What Chickens Get for Xmas

Dried mealworms!IMG_0662

They love it, especially this time of year when there’s no foraging going on. I’ve also started throwing some of their food on the ground so they can pretend to forage. I really want them to scratch to keep their nails short. That’s especially a problem for Guapo since he is in his crate most of the time. The protein in the mealworm is also very good for them. My only complaint is that it is a tad expensive. So they’ll get this treat throughout the week.

Guapo, however, got two xmas presents. First, he got to spend one night with the girls. I figure everyone’s windows are closed in the winter so there’s less a chance people will hear him crow. His other present is that I’m bringing him out everyday to hang with the girls. I changed my routine so that when it’s cold, they will have water for longer. I used to take care of them at 5a.m., but if it was very cold, their water would freeze by 6:30, 7:00 a.m., before they got up. Now I take care of them around 7a.m. and since the sun is up, they are up. So they have water to drink, at least for a little while. And 7 is not an unreasonable time to bring Guapo out on a weekday. Most folks are up, getting ready for work or school. And he doesn’t crow for long (although that’s a subjective measure of time!).

The girls found the bucket where I store their wood shavings. They decided that is where they want to lay eggs.

Brownie laying an egg.

Brownie laying an egg.

I seem to get eggs from everyone (including Winona) except Beulah. I really want those blue eggs so I’m wildly disappointed. I do expect her egg laying to start again sometime in the spring. Since egg production generally drops in the winter, due to the shorter days/longer nights, I’m not totally surprised.

All in all, the hoop house is working out. I had hoped it would be a bit warmer, but the sun just isn’t strong enough in the winter to heat that plastic too much this time of year. However, I don’t believe I’ll have any frostbit issues as long as we don’t get a long sub-zero temperature run.

So a couple of things before closing. First, a lovely xmas video by Tim Minchin, called White Wine in the Sun. Enjoy!

Second, I was going to add a blurb about the whole Hobby Lobby and conscience clause crap going on, but I just don’t have the stomach for it. So I hope everyone had a lovely holiday and will have a safe and happy new year. May we all get the jobs and pay that we want, may our healthcare needs be met, and may those forced birth assholes see the error of their ways.

Now, because your eggs deserve the very best:

 

 

Blue Hen House

We’re getting eggs!

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Brownie’s dark brown eggs

But not where they are supposed to be! Since the girls basically have the run of the yard now, I took down the fence around one of the raised beds. In doing so, I found a clutch of dark brown eggs — which I later discovered were laid by Brownie.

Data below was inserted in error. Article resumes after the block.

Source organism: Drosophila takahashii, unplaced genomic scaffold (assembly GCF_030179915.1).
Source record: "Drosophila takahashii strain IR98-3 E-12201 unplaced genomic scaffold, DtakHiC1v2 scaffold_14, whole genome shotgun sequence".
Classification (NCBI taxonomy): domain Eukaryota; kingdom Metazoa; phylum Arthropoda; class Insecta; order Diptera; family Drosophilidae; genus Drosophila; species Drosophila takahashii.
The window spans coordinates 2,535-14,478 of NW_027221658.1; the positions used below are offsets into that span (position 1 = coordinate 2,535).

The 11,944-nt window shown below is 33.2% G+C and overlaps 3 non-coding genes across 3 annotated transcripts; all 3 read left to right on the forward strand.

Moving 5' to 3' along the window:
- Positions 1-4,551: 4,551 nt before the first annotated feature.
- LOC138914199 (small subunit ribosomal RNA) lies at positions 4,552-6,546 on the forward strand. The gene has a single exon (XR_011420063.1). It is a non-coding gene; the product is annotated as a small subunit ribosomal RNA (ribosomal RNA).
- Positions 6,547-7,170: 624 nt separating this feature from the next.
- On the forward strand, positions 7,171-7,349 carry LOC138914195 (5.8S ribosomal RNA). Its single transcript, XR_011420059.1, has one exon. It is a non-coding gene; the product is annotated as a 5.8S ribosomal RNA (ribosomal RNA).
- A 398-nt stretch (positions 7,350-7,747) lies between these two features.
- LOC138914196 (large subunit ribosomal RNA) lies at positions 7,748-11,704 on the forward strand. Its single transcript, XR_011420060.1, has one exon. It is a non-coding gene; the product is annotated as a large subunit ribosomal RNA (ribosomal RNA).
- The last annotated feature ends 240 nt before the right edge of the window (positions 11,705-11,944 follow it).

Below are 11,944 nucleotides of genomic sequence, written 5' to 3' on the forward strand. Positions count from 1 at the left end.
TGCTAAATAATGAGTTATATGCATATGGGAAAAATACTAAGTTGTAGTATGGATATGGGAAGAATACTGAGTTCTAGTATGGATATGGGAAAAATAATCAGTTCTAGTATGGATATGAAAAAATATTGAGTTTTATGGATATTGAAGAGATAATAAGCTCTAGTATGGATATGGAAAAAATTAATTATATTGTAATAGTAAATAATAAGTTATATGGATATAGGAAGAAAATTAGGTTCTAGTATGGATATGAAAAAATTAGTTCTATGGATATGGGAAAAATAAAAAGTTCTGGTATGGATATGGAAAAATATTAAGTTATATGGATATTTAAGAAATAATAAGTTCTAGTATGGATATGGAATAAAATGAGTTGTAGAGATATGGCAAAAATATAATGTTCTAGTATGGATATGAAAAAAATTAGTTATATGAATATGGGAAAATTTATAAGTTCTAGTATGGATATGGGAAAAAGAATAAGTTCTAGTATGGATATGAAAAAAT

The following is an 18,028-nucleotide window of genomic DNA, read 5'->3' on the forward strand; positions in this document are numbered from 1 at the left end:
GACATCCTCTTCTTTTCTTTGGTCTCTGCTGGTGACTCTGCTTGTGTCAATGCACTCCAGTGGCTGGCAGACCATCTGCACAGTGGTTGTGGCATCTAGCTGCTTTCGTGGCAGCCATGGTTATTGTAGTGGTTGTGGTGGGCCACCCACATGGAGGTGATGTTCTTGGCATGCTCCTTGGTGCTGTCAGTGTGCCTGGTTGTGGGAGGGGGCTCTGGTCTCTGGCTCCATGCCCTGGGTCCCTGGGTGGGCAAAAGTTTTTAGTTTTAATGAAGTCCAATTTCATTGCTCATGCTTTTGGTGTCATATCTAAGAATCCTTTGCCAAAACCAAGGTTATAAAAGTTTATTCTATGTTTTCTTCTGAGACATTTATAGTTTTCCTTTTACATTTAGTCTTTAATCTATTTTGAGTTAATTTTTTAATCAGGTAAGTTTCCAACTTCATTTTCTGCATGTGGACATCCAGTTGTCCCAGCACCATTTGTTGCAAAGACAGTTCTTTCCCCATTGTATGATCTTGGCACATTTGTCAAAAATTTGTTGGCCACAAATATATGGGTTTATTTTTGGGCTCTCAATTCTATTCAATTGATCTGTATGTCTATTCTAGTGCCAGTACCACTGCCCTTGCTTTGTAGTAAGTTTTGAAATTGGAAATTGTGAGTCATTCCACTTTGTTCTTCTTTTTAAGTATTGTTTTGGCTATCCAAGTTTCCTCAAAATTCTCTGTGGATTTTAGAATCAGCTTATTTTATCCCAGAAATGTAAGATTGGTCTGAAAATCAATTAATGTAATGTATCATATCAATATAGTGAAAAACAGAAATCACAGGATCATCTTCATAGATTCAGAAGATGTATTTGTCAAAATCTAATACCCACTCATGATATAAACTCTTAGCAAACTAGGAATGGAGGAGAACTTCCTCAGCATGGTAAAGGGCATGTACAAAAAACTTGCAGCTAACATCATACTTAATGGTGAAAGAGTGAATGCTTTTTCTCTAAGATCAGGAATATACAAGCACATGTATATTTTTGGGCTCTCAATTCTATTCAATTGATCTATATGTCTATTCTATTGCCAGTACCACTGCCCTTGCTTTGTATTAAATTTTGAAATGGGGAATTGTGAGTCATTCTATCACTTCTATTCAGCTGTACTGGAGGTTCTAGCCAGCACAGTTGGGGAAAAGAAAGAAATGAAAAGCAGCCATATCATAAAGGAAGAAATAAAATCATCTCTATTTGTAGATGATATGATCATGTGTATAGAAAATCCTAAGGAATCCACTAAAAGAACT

I then saw Snoop-dog walking with something in his mouth and burying it (he likes to bury things). I went to find out what it was, and it was a light brown egg! I just left it. I’m not even sure where he found it. I also found a light brown egg in the coop yesterday. Yeah! Someone laying where they are supposed to. And this morning, I found one of the quints likes to hop over the fence, lay an egg, and hop back. She had a small clutch of light brown eggs.

While it is absolutely adorable they are making little nests all over the place, I really want the eggs in the coop. So, I have to make it more accommodating, which is on the list when we finish the trim. And if that doesn’t work, I suspect the behavior will modify itself during the winter when they cannot get far due to snow.

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The lid has since been modified to a nice flip top.

Things are better with the keets as well. Mr. Hen House built a lovely, portable cage to use while they acclimate to the big outdoors. Every couple of days I move it to a new location so they can see various parts of the yard. The hens were very curious initially and even now occasionally stop by to say hello. The keets don’t worry about the hens at all. They get a little flustered with me or Mr. Hen House, but not too much. But when the dogs or cat get near, they totally freak. I don’t worry about the serial-killer cat, Ash, as he could care less. But when they get agitated, it can trigger the dogs into behaving badly so I’ve been monitoring and using the water bottle on the dogs occasionally.

This weekend I will work on a plan to get the keets imprinted on the coop. I am a tad concerned they will fly away and make a break for it when they have no boundaries.

On to non-chicken stuff… the healthcare exchanges will be opening soon. There are lots of questions, IMG_0449particularly with subsidies. This link will bring you to a subsidy calculator. It also answers some basic questions on the plans. Of course, there is still a lot unknown and each state is different, but it’s a start. Frankly, I’m looking forward to the NH Exchange opening up. I am currently without a job and coverage with Mr. Hen House’s job is a little lacking so I’m hoping we’ll find a good deal on the exchange.